AYS Daily Digest 17/12/19 — Denmark Denies Asylum Claims to Syrians Despite Precarious Security Situation
Yazidis in Mount Sinjar Camp Not Receiving Basic Humanitarian Needs///Report Published on Overcrowded Conditions in Samos///Balkan Weather Report///Swedish Red Cross Warns Against Deportations to Afghanistan
The Danish Refugee Board rejected asylum claims of Syrian nationals in three separate decisions, citing that neither general conditions in Syria nor their individual cases were enough to justify asylum.
International pundits and diplomats have declared the conflict in Syria effectively over. This influenced the decision of the board, which has refused to grant asylum claims based on general conditions in Syria since June, citing the improved security situation. While asylum claims were usually granted on the basis of one’s individual status, this time the board refused to grant residence permits altogether.
Even if the war is technically over, that does not mean Syria is a safe country. There is still substantial war damage that shows no sign of being repaired soon as reconstruction money flows into the pockets of Assad and his cronies. Additionally, returnees are at a risk of violence and reprisals for leaving Syria. Last week, 174 people who returned to Syria from Al-Rukban camp in Jordan were arrested by the Syrian state police and tried in special “terrorist courts” that are notorious for human rights abuses, even though they were only accused of defection, not terrorism. The people, mostly young men, were arrested despite guarantees of “personal settlement” from the regime that they would receive safe conduct and amnesty if they returned to Syria. Many people fled Syria to avoid army conscription in the first place, so they face arrest if they return despite whatever promises the Assad regime makes.
Even if people are not arrested upon their return to Syria, it is not certain they will be able to return to their homes. In a report published in April, Adopt a Revolution noted that most people who fled Syria do not have the deeds to their property with them or are barred from accessing their homes if they cannot pay significant bribes or several years’ worth of missed electricity bills. If they cannot return to their own homes, there is a real possibility that people deported to Syria may wind up in IDP camps, where conditions are horrible. There is no heating, insulation or protection from the weather. Children do not have access to education or to healthy food.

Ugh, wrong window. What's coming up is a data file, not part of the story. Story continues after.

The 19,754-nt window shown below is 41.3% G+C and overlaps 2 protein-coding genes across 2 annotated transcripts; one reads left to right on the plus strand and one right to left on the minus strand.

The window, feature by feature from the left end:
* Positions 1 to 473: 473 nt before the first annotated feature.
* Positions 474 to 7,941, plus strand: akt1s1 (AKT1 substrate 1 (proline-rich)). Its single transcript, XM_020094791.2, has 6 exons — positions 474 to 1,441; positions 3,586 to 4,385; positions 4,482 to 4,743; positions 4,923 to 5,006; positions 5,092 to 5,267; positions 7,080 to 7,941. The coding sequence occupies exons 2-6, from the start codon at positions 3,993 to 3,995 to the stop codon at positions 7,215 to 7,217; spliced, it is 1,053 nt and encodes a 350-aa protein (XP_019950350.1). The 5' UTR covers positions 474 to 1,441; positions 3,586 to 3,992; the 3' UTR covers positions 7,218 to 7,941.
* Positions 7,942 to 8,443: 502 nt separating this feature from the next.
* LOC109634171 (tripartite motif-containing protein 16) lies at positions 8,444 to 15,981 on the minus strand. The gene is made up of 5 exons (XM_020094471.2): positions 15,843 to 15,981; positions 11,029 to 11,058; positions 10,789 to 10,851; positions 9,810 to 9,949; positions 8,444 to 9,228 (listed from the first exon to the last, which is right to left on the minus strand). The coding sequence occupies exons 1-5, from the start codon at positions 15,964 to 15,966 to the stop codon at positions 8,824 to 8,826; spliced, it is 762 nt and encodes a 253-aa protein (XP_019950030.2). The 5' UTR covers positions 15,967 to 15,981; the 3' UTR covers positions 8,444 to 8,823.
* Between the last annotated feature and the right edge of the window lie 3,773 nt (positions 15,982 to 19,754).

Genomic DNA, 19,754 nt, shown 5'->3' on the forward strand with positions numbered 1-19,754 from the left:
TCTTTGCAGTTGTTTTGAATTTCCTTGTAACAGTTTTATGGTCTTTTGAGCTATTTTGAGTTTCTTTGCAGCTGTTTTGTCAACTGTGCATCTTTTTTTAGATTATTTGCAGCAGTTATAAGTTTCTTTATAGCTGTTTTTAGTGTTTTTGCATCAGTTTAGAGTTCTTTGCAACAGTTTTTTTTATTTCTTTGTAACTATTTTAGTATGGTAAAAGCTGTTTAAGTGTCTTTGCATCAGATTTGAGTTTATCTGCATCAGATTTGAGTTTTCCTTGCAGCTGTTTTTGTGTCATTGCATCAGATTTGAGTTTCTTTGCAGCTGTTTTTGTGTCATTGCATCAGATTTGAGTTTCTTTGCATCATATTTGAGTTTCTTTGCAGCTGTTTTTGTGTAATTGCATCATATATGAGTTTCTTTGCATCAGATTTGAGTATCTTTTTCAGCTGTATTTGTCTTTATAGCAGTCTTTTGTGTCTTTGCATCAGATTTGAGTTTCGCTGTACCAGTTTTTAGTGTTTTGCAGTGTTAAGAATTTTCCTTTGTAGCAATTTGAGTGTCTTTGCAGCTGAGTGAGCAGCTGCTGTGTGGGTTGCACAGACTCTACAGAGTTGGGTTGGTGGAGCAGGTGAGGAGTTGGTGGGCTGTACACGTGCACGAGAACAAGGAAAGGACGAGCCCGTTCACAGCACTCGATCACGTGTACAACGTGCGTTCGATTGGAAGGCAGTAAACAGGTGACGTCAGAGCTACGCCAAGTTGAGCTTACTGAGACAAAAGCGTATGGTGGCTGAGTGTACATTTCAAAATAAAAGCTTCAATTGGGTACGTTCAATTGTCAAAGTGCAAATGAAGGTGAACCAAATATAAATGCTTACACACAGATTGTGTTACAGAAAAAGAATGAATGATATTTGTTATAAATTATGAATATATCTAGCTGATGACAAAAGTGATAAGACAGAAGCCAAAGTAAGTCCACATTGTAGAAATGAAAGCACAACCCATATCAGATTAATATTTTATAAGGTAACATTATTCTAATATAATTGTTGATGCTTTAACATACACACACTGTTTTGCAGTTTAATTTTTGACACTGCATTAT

The decision by the Danish Refugee Board should not be examined in isolation but as part of a growing trend of the Western world washing its hands of Syria and the Syrian people by declaring the conflict over.
Yezidis in Mount Sinjar Camp Need Basic Humanitarian Aid as Winter Sets In
There are over 14,000 IDPs in the Mount Sinjar camp living without shelter, electricity, medical care or other basic needs.
Conditions on the mountain are cold and rainy, but most people are living in tents that have not been repaired in the six years since the camps have been open and offer little protection from the weather. Additionally, residents of the camp have been without electricity for over 15 days. There is also a shortage of water and food.
Most people desperately want to return to their homes in the town of Sinjar and surrounding areas, where they lived before ISIS attacked their community, killing and enslaving thousands. However, the Iraqi government has been slow in resolving the political situation. People are beginning to lose hope and faith in the government as well as non-governmental organizations that promise assistance but do not deliver. Murad Khame, a resident of the camp, says:
Most of the humanitarian organizations come here and offer nothing, but take advantage of the situation for their publicity.
Unsafe Conditions at Sea Continue
One person died after a shipwreck in the Alboran Sea. Their body, along with 46 survivors, was transferred to the port of Motril.
In addition to dangerous weather conditions, crossings are made even more unsafe by the lack of adequate safety facilities in many smuggler’s boats. Most do not even provide life jackets.
Samos Camp Over Capacity, Arrivals Continue
The hotspot on Samos was built to house 648 people. Today, there are 7,600 people who live there, about as many as the permanent population.
Most people also live in thin tents with little protection from the weather and the rocky ground. Some built shacks in an informal shantytown that surrounds the official hotspot, however, it is even harder for them to access crucial resources such as water.
Although Medicins Sans Frontieres installed 80 emergency chemical toilets in November, many people still live far away from toilets and other sanitary facilities. This is especially dangerous for women, who are too afraid to use the toilets at night due because they feel unsafe.
I am scared. Every woman is scared. There are no toilets near our tents. Because of fear during the night, you cannot go to the toilet. There are enough people around here and there is a lot of noise. We do not feel at ease and we do not feel secure.
The unsanitary conditions mean disease is widespread in the camp. Many children suffer from diarrhea, skin problems, and respiratory illnesses. There are only two doctors for seven thousand people on Samos who are unable to deal with the demand and treat epidemics or people with chronic illnesses such as diabetes. Psychiatric assistance is even rarer.
People have difficulty accessing medical assistance elsewhere in Greece as well. Doctors in Sparta refused to see people who did not speak Greek despite the presence of translators.